Can Ted Cruz Make Rand Paul Obsolete?

In New Hampshire, libertarians give a close look to another kind of conservative.

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U.S. Sen. Ted Cruz (R-TX) speaks at the First in the Nation Republican Leadership Summit April 18, 2015 in Nashua, New Hampshire.

Photo by Darren McCollester/Getty Images

LITCHFIELD, N.H.—On a warm spring Sunday, as guns were fired harmlessly in the close distance, a growing crowd of conservatives waited for Texas Senator Ted Cruz. He was scheduled to speak at the Londonderry Fish and Game Club, at the first 2016 presidential candidate forum organized by a coalition of New Hampshire Second Amendment groups. Kentucky Senator Rand Paul had spoken in the same spot three months earlier. Many of the dozens of voters waiting outside on Sunday had voted for Paul's father, the former congressman from Texas.

“He had a lot of ideas that strayed from the establishment, and he had the moral outlook I had,” said Mark Toto, 36.

“I’ve always been libertarian-leaning,” said Mark Gross, 59, a Gulf War veteran who preferred to use his nickname, Gunner.

Yet both men were leaning toward Cruz over Paul's genetic successor. “I’d really love them to get on the same ticket,” suggested Toto. “Ted Cruz seems to be a little more down to earth—a little more real, I suppose. Rand Paul’s also got a lot of mainstream, watered down Republican, I’m-gonna-go-for-amnesty kind of thing. And Rand Paul’s probably the more marketable candidate, which sucks.”

Bruce Couturier, 54, wearing a “Fire Pelosi” hat left over from the 2010 elections, agreed with Toto. “They’ve been on the same side of a lot of issues, but I think Rand Paul is on the wrong side of immigration,” he said. “Whoever was on board with taking the troops out of Iraq was wrong.”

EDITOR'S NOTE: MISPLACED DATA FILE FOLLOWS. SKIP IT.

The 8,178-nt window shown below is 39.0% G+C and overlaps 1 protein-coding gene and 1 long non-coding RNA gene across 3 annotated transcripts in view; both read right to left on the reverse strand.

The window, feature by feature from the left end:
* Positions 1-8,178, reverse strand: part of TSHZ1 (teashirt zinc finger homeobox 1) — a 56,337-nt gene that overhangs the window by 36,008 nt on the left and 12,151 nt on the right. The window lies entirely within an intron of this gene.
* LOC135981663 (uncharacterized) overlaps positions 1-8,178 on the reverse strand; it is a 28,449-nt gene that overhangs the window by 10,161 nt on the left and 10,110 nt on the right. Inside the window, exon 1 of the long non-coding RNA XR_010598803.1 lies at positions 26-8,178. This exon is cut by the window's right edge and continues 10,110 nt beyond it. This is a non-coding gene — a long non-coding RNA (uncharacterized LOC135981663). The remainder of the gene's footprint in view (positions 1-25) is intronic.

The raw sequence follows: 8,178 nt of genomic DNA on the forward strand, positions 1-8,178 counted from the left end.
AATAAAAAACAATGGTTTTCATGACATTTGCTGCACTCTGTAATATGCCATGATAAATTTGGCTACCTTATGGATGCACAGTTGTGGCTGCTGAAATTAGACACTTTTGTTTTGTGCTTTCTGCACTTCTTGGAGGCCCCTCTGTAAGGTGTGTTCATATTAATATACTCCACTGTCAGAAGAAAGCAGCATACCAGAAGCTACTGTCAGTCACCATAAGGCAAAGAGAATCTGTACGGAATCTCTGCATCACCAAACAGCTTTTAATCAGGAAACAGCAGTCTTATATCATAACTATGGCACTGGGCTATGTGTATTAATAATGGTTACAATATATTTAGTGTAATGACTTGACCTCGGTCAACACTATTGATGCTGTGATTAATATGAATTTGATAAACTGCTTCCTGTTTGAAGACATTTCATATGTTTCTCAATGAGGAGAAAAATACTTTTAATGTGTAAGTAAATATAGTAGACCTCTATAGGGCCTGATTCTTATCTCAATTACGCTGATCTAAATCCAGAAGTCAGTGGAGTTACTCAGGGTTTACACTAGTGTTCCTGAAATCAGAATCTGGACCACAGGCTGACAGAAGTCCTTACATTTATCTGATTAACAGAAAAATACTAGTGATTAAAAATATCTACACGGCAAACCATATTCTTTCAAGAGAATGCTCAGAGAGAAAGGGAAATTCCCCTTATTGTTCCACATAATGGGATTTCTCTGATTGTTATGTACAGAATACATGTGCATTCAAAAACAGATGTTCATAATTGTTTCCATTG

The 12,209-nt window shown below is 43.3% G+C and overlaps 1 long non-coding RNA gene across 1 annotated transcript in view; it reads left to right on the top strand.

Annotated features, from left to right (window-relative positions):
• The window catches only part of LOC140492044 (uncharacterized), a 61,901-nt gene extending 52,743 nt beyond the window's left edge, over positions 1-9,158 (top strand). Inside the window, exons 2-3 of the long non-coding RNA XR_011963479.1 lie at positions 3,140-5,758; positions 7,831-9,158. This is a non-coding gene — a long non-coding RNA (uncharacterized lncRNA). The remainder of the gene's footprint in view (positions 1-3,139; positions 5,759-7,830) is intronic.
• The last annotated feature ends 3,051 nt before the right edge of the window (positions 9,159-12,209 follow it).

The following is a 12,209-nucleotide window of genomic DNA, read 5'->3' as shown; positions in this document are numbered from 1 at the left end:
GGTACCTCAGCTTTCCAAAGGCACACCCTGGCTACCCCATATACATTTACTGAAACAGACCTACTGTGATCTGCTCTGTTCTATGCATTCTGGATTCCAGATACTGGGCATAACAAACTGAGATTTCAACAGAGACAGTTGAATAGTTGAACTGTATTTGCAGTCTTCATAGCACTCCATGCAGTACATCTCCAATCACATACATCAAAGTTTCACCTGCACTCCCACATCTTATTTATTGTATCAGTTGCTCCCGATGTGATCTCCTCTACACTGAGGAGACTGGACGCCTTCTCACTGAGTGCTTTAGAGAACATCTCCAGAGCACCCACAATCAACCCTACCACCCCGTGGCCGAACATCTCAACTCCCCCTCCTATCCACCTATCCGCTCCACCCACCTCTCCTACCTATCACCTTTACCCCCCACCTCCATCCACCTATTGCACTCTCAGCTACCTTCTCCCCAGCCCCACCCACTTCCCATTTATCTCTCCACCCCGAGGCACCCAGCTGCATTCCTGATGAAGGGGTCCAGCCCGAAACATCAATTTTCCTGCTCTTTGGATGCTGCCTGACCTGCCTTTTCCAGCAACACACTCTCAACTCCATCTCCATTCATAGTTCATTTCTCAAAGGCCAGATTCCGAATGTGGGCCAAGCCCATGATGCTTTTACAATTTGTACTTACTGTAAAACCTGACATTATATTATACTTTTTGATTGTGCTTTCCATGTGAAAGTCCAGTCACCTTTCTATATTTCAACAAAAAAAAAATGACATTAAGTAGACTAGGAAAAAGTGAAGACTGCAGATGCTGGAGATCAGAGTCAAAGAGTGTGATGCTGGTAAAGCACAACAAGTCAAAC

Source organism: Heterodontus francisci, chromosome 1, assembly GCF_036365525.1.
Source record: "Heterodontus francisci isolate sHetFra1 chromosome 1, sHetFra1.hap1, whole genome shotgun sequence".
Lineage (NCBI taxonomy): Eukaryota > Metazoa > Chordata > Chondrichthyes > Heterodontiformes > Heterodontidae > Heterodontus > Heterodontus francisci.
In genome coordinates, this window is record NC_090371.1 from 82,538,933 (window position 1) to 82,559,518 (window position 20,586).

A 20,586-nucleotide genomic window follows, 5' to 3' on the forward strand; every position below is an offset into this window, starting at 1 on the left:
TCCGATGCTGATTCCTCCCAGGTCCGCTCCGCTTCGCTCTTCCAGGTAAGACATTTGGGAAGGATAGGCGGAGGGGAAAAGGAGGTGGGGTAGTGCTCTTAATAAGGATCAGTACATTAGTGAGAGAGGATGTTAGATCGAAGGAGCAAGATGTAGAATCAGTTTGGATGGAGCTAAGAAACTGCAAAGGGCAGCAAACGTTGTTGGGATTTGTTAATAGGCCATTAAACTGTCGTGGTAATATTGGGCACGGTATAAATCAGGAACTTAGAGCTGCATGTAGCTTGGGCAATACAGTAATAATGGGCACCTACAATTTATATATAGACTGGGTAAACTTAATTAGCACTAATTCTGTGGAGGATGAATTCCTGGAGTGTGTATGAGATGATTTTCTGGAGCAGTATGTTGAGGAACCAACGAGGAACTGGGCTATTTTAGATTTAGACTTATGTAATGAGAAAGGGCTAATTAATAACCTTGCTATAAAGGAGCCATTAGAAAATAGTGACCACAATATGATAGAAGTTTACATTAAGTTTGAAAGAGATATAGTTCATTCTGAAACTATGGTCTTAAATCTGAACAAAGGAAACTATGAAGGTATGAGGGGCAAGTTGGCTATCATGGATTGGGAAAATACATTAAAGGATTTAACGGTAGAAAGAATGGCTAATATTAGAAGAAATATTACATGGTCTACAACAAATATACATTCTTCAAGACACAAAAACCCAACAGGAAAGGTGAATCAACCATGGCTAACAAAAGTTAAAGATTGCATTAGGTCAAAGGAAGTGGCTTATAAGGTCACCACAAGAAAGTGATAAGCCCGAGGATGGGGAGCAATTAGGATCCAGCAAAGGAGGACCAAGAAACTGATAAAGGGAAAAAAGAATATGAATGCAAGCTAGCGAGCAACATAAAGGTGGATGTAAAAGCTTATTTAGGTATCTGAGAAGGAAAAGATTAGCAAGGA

The libertarian primary, a sideshow in the greater Republican contest, was playing out in real time. In New Hampshire, that fight matters. Ron Paul won 23 percent of the vote in a 2012 primary that Mitt Romney was always expected to win. In an average of early polling, no Republican candidate cracks the 23 percent barrier. Yet Cruz has courted the sort of anti-establishment, anti-Federal Reserve, no-compromise voter who padded Ron Paul's 2012 vote.

The Texan, who arrived in the Senate just two years after Rand Paul, has teamed up with the Kentuckian on NSA and sentencing reform; he has tacked to his right on Iran and Israel. Cruz has met libertarians on the issues that most conservatives agree with, while leaving them on the litmus test issues of American military strength.

“I don’t agree with him on foreign policy,” Cruz said of Paul in March.

“I guess what makes us different is probably our approach as to how we would make the party bigger,” Paul argued weeks later.

Also on Bloomberg Politics: The Definitive Rand Paul Scouting Report, by Mark Halperin and John Heilemann

In Litchfield, Cruz promised conservatives that they could win without “making the party bigger.” Just as Paul had, he embraced the trappings of the setting; his wife, Heidi, even doffed an “Armed and Fabulous” baseball cap, provided by one of the gun groups. A man wearing a shirt with the legend “Molon Labe” (Greek for “come and take it”) stood feet away from a man plastered in dragon tattoos. They were interested in libertarian principles, and Cruz was offering—unlike Paul—liberty without compromise. When a voter from Massachusetts (a “political refugee,” joked Cruz) pressed Cruz on his theory that running right would create an “uprising” against the Democrats, Cruz insisted that only pundits and strategists disagreed.

“If you compare 2004, the last race Republicans won, to 2008 and 2012, by far the biggest difference is the millions of conservatives who showed up in 2004, who stayed home in 2008, and stayed home in even bigger numbers,” said Cruz. “So how do you win? I think the key question is, you figure out how to bring back those millions of voters.”